Business and Official Correspondence: Historical Investigations

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This volume focuses on the nature of official correspondence produced in the period after 1500, from Early Modern to nineteenth-century English. The contributions reflect the extent to which the genre is somewhat plastic in this period, gradually acquiring distinguishing conventions and protocols as the situations in which the letters themselves are encoded acquire more distinctiveness. Although correspondence has long been the object of diachronic studies, very little seems to be available as far as specialized usage is concerned, hence the specific interest in letters exchanged within scientific, diplomatic, and business networks. In addition, the study of business and official correspondence offered here profits from a multi-disciplinary and multi-methodological approach, as it relies on a rich array of databases and corpora of correspondence, ranging from highly specialized collections to more broadly constructed diagnostic corpora, in which correspondence is just one register or text-type. While specific attention is paid to phenomena relating to the expression of positive and negative politeness through the investigation of authentic (rather than constructed) texts, methodological issues are also taken into consideration.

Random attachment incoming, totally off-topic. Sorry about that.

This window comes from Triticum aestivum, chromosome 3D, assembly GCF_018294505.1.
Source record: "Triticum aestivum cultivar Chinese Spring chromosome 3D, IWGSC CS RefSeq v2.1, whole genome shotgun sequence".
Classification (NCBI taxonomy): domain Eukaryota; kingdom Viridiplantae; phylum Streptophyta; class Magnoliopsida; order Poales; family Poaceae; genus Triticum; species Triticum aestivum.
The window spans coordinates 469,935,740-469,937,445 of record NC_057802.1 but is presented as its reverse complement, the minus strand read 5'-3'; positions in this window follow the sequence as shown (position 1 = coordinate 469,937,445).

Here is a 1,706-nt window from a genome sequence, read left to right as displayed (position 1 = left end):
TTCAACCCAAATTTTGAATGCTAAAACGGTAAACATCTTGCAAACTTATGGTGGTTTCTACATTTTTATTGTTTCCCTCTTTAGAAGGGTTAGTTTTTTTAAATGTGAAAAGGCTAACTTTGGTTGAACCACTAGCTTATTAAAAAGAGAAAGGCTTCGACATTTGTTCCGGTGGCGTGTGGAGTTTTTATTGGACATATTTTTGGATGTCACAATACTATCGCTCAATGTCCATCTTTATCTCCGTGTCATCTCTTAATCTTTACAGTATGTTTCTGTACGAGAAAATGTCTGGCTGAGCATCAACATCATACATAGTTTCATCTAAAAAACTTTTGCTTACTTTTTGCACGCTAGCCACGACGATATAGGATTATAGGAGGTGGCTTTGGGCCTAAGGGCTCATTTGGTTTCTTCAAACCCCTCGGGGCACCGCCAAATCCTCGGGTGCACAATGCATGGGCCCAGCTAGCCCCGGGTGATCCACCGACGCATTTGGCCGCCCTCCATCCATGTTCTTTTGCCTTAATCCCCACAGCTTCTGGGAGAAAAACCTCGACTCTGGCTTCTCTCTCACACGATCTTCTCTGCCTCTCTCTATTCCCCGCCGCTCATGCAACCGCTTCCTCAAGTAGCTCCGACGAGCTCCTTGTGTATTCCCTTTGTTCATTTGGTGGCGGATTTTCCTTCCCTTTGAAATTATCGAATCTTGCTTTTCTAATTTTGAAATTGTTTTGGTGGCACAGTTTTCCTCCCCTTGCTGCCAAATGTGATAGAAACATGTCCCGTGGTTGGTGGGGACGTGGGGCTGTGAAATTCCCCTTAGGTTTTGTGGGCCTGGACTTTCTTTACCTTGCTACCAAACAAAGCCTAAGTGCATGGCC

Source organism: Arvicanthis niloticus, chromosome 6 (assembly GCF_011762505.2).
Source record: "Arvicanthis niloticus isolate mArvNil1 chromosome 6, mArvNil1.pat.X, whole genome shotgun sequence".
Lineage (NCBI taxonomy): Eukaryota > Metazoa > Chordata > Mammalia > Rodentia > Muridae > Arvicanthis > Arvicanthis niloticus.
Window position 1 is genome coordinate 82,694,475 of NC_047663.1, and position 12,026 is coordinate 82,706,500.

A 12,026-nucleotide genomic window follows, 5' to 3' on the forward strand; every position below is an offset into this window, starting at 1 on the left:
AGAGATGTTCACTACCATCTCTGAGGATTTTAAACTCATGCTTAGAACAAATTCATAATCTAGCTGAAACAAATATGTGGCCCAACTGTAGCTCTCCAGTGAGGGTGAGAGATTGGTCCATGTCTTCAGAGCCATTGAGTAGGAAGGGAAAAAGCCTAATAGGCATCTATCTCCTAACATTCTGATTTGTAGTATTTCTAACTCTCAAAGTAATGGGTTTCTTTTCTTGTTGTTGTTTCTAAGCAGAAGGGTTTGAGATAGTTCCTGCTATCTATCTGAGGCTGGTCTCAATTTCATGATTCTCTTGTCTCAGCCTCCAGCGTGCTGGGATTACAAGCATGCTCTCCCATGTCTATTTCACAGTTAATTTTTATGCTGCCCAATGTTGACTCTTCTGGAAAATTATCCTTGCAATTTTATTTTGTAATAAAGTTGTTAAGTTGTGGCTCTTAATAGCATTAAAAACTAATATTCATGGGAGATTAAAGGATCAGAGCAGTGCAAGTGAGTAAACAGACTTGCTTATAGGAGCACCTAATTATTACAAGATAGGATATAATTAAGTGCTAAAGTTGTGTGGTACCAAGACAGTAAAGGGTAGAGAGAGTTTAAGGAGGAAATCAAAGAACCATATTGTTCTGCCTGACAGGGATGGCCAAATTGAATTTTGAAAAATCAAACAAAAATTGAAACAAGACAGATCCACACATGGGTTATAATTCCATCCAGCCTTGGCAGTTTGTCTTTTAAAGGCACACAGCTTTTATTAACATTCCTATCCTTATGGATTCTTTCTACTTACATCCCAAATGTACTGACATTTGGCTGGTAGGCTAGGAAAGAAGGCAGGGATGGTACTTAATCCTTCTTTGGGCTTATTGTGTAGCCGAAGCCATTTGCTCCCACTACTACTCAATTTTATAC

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Urszula Okulska Warsaw
Fitzmaurice Northern Arizona University
Manfred Markus Innsbruck
Gabriella Del Lungo Camiciotti Florence
Marina Dossena Bergamo

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About the author (2006)

The Editors: Marina Dossena is Professor of English Language at the University of Bergamo. Her research interests focus on the features and origins of British varieties of English and the history of specialized discourse. Recent publications include Insights into Late Modern English, co-edited with Charles Jones (Peter Lang 2003), Methods and Data in English Historical Dialectology, co-edited with Roger Lass (Peter Lang 2004), and Scotticisms in Grammar and Vocabulary (2005).
Susan M. Fitzmaurice is Chair in English Language at the University of Sheffield. She has published widely on the history of the English language, and is particularly interested in the history of English letters, social networks, and standardization.

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